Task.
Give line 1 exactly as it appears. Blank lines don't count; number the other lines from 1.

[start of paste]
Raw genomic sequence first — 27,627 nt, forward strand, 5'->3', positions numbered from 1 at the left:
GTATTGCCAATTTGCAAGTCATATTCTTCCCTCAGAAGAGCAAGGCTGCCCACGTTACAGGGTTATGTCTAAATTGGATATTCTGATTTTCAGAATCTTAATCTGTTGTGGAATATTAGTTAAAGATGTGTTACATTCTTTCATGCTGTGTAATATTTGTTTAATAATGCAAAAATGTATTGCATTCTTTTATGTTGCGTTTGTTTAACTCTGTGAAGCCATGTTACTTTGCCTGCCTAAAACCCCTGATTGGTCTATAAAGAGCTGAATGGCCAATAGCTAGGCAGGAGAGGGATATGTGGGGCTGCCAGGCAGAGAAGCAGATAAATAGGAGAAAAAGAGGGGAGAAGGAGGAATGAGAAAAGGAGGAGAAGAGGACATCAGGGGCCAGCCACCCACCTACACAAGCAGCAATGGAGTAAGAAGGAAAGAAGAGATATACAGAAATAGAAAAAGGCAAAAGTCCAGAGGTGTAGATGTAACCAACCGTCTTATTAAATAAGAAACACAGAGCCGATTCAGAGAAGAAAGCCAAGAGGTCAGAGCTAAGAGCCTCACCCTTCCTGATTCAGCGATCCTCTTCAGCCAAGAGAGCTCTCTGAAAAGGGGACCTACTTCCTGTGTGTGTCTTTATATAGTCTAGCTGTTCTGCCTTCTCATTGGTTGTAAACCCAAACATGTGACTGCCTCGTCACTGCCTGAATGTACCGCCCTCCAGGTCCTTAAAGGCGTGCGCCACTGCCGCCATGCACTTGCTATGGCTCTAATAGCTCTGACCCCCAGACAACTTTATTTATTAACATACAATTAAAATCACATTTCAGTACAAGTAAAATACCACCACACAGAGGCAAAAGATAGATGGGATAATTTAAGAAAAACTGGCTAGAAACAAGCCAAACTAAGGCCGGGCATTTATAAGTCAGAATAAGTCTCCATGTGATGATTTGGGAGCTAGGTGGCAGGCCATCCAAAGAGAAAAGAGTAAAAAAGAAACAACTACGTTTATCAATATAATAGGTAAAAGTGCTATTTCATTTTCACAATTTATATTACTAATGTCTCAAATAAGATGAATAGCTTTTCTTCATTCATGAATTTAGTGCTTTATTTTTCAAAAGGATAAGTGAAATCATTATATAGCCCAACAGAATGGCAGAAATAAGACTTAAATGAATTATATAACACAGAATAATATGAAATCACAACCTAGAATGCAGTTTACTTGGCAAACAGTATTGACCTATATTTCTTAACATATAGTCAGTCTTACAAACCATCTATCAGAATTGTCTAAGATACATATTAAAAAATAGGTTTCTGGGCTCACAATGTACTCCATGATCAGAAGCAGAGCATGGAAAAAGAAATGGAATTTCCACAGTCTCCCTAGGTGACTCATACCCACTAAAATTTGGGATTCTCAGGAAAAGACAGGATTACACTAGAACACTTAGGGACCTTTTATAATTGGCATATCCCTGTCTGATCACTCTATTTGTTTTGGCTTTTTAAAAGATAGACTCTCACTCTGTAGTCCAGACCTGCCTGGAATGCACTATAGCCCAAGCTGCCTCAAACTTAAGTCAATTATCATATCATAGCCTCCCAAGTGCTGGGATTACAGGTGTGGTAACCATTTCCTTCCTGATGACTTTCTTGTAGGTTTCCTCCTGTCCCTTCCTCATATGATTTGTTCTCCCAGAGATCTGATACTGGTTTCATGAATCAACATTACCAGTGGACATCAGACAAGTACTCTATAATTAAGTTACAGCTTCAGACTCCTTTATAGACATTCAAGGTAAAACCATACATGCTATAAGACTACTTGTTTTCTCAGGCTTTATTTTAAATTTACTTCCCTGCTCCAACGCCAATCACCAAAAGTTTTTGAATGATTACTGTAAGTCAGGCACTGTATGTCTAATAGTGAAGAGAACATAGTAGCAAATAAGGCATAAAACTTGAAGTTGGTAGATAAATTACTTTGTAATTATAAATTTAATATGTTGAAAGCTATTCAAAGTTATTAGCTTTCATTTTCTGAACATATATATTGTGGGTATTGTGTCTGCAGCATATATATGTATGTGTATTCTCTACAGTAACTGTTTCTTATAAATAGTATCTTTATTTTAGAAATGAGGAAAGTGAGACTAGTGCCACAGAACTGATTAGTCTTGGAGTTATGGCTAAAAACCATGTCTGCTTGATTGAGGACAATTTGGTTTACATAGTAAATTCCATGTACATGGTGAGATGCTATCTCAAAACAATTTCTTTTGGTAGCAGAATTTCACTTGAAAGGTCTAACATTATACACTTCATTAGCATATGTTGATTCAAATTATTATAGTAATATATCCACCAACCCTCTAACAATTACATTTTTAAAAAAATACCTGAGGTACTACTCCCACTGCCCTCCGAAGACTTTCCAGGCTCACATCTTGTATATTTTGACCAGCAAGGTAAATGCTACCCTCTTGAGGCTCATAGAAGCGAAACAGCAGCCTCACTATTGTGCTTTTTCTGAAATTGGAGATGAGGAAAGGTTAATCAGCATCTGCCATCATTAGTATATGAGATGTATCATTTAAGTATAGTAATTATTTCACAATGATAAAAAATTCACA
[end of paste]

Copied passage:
Raw genomic sequence first — 27,627 nt, forward strand, 5'->3', positions numbered from 1 at the left: